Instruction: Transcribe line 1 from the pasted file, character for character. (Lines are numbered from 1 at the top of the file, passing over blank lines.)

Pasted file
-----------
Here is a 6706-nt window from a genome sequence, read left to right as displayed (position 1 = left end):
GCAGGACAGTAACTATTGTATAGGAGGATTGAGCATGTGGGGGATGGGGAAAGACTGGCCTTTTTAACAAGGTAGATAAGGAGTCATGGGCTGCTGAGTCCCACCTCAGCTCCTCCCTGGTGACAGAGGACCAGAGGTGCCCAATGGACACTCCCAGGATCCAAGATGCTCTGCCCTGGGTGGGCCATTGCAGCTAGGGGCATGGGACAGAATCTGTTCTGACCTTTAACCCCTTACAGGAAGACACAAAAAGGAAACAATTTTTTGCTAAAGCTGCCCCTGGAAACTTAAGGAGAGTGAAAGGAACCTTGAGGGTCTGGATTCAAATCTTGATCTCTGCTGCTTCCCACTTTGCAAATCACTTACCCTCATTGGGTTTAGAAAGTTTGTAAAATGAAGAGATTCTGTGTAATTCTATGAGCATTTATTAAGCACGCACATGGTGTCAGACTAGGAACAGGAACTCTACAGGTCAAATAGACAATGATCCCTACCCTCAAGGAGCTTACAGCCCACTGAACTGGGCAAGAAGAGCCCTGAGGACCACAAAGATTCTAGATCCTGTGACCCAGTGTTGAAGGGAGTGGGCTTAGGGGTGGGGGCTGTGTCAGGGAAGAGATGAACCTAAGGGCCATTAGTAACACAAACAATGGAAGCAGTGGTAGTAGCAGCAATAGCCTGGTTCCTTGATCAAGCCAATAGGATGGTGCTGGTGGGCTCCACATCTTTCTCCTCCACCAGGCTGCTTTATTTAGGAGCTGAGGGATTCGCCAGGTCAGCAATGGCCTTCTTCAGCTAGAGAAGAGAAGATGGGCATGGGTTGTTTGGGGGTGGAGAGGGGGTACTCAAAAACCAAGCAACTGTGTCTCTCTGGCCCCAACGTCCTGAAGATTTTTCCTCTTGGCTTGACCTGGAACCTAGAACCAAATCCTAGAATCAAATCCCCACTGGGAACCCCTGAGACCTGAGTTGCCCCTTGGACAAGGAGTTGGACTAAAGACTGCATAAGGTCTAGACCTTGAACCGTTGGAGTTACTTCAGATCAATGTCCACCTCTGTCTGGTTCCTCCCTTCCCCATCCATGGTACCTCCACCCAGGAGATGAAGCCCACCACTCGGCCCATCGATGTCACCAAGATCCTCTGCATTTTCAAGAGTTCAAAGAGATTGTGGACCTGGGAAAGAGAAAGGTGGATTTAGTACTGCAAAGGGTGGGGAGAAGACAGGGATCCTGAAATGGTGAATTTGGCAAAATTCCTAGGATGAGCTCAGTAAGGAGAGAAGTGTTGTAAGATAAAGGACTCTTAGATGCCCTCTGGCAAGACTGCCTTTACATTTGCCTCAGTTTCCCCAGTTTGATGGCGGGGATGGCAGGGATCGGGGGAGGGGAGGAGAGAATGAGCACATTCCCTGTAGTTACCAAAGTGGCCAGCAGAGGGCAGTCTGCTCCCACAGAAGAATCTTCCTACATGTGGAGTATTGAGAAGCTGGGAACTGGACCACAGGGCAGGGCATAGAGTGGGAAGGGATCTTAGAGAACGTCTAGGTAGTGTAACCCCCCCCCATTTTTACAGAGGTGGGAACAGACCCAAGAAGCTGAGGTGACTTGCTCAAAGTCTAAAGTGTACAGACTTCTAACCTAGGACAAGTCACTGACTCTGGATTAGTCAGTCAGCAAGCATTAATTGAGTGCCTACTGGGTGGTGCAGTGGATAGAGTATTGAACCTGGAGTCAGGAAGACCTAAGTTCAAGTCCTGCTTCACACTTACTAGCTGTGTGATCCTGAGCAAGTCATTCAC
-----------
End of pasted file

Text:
Here is a 6706-nt window from a genome sequence, read left to right as displayed (position 1 = left end):